Wagon Road To North Carolina

The Great Wagon Road
Part 2

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Welcome to Part 2 of our 3 part segment pertaining to the Great Wagon Road. The 1st part contained information from Pennsylvania through Virginia and the route our ancestors took. This segment will discuss the entry into North Carolina. When our ancestors passed through the southern portion of Virginia, they were met with the Blue Ridge Mountains and the descent from the elevation. It is unclear exactly where the actual roadbed is located in this area, but the area was filled with rough terrain and wilderness.

The-Great-Wagon-Road-North-Carolina_s-First-Interstate-Highway-3

 We know from the map above, that Indian trails and paths did exist prior to the arrival of the Great Wagon Road into North Carolina and from this map, we can gather more information on the terrain and different routes. Cherokee attacks were numerous during the years of 1759 and 1760. There were several early settlers who were killed along the Yadkin River in February of 1760.  Also, attacks were noted during the spring of 1776, mostly west of the Blue Ridge Mountains in present day, Watauga and Ashe counties. Many people have claimed to have found the original roadbed of the Great Wagon Road and many remnants and various items have been claimed to be found along the road. Grave sites were visible as well, according to oral histories, but the actual route has never been fully identified from Virginia following southward. We do know that upon descending the Blue Ridge Mountains, our ancestors were looking for “The Great Guide” or “The Pilot” which is present day Pilot Mountain pictured below. According to Moravian diaries, “The mountain looked like a giant took a bite right from the top.”

pilot mountain (2)

During the years of 1750 to 1766, this area would have been an untamed wilderness with very few to no other settlers in the area. The road during these years would have been treacherous and not maintained at all. It was not until after the Revolutionary War began, that settlers were assigned road maintenance near their homes. The Moravians were making multiple trips back and forth from 1753. This allowed the road to become more wider in areas and less rocks and overgrowth to be removed. The Moravians also had access to a team of 6 horses when using the road and could travel much more quickly versus a single family with 1 team of horses, or none at all. The travelers also had to be aware of animals, such as bear, panthers, wolves and poisonous snakes. Not many know that buffalo also roamed in this area, but they were forced to the higher terrain of the western mountains of North Carolina and were not in the area since the Saura Indians left in approx. 1710. This was years before the Great Wagon Road came into existence.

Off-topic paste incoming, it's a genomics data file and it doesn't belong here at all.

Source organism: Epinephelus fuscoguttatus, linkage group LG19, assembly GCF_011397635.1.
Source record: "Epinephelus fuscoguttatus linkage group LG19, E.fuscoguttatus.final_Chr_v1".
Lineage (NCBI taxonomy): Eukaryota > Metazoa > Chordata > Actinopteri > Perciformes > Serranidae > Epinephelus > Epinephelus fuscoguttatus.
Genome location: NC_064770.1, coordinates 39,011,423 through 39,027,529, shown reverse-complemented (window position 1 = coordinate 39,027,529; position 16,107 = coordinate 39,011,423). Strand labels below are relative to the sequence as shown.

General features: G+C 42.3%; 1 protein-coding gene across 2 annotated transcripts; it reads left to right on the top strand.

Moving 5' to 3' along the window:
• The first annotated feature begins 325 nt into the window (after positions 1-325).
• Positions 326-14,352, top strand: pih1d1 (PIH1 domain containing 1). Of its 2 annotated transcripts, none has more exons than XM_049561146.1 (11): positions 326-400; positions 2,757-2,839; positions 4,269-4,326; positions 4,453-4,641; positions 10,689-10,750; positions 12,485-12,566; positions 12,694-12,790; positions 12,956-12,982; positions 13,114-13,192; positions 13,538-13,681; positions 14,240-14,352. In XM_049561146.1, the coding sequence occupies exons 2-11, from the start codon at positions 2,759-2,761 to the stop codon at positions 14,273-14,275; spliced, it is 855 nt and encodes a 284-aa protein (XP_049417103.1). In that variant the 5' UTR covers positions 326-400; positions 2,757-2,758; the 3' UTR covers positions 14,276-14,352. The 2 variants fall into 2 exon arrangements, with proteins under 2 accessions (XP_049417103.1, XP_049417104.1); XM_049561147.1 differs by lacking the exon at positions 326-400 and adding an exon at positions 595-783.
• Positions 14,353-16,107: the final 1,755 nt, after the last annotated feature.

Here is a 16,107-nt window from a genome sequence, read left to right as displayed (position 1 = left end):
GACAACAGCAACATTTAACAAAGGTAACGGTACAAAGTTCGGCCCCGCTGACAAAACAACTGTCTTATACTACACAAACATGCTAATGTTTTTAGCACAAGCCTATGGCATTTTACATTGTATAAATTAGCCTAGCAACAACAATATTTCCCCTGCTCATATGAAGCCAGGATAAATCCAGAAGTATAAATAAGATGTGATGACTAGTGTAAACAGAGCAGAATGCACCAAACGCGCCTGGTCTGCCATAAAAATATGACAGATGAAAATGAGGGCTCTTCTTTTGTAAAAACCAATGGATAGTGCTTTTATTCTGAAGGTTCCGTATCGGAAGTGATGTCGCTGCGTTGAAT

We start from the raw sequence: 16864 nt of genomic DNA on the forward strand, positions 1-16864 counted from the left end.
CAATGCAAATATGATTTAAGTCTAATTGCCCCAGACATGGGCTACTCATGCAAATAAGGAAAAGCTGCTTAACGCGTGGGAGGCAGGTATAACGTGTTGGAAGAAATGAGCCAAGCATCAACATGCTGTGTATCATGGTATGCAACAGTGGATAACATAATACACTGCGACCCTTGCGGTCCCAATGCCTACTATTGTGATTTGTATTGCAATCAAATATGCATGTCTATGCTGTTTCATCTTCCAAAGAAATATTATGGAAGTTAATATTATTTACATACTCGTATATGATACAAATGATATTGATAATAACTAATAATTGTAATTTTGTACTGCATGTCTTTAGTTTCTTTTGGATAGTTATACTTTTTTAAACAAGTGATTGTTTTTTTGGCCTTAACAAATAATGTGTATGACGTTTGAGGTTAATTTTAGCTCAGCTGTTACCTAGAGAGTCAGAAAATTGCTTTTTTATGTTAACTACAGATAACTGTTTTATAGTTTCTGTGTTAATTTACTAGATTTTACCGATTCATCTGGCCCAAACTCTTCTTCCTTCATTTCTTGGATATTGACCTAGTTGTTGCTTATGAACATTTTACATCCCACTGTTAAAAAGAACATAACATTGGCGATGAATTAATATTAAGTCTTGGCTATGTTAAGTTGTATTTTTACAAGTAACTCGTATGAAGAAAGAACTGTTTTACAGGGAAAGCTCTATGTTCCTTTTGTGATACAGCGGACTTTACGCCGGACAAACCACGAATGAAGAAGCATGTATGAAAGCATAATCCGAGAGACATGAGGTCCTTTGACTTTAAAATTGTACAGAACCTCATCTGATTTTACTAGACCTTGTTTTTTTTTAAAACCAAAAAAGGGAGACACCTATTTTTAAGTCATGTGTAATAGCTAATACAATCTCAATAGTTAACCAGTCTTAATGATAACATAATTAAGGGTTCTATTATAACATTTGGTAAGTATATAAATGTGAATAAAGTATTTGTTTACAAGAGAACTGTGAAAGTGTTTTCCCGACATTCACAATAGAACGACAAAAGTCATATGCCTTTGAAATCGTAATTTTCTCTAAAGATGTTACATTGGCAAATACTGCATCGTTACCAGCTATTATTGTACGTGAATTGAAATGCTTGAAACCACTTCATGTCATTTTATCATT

inside covered wagon

A newspaper article was written in 2013 by the Winston-Salem Journal detailing the route of the road through the Rural Hall area, present day, Forsyth County, NC. This area is approx. 30 miles south of Pilot Mountain. The link to the article can be found here. Depressions of the actual roadbed were located along Cordell Drive and Highway 66, just north of present day Rural Hall. According to the Moravian diaries, this has been proven to be true as the Moravians were making their way to the settlement of Bethabara which lies just south of Rural Hall. We know that the Moravians left the road and traveled a few miles south in order to locate a building which was already on the property they just purchased in 1753.  This was the site for Bethabara. Bethania was established on “The Pennsylvania Road” according to the journals of the Moravians. This means, that Highway 67 and Bethania-Tobaccoville Road both cross over the original Wagon Road.

shallowford

We know that the road turns west after leaving Bethania and prepares to cross the Yadkin River. We also know the location of the crossing was made in the “Shallow Ford” which is located just southwest of present day Lewisville. The crossing was made here because the Yadkin River only averaged 18″ in this one spot unless the river was swollen due to recent rains or melting snows. For more information on this area and neighboring Davidson, Rowan and Yadkin counties, see the video link listed here.

north carolina map

This is the end of Part 2, Part 3 will contain settlers that traveled The Great Wagon Road along with the year of migration and the area of settlement. If you would like to read more about The Great Wagon Road in North Carolina, click the link here and here.

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